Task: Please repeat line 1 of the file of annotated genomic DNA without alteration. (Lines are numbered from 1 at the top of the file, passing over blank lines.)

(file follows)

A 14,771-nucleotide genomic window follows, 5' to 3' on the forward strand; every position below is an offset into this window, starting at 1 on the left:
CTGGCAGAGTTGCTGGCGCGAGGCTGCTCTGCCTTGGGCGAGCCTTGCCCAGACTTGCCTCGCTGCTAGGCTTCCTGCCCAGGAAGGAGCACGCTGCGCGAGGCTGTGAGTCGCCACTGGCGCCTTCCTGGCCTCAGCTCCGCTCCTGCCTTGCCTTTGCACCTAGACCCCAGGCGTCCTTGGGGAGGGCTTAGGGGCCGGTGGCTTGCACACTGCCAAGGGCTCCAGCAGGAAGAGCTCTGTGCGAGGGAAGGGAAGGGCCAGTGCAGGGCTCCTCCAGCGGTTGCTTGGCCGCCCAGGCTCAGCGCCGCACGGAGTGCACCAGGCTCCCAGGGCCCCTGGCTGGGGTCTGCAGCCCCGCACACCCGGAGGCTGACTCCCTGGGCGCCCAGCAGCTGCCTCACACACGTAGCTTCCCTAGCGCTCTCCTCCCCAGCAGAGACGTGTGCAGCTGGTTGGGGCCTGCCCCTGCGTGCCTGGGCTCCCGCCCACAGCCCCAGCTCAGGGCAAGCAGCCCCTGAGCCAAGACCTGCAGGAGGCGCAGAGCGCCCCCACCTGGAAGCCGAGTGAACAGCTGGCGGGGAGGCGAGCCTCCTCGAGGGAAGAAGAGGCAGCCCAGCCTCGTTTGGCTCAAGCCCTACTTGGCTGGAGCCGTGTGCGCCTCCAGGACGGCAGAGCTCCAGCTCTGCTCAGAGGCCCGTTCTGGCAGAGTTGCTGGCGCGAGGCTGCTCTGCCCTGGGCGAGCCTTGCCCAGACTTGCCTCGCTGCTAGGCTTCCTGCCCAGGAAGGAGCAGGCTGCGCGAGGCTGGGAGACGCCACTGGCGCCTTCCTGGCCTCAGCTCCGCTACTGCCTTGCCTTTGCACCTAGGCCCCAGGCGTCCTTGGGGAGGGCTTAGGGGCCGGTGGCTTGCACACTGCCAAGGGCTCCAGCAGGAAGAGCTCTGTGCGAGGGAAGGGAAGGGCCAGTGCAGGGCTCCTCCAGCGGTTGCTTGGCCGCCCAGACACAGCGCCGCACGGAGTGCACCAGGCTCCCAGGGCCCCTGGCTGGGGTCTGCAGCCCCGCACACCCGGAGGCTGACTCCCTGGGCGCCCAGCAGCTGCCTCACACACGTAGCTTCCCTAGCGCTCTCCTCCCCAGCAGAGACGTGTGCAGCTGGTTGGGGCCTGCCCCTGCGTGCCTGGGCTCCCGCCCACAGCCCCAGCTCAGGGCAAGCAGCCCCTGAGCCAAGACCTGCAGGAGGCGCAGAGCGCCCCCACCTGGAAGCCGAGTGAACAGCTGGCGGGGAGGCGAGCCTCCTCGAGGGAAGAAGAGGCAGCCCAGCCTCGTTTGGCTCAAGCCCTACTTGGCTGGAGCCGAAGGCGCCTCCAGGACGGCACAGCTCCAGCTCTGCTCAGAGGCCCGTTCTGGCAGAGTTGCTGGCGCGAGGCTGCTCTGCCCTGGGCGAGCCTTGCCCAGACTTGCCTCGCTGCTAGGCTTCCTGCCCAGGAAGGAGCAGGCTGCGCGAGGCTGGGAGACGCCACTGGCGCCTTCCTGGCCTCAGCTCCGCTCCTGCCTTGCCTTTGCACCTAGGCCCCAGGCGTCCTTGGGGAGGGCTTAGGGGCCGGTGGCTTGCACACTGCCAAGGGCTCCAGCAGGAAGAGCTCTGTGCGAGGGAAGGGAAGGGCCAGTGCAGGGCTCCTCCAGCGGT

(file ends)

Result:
A 14,771-nucleotide genomic window follows, 5' to 3' on the forward strand; every position below is an offset into this window, starting at 1 on the left: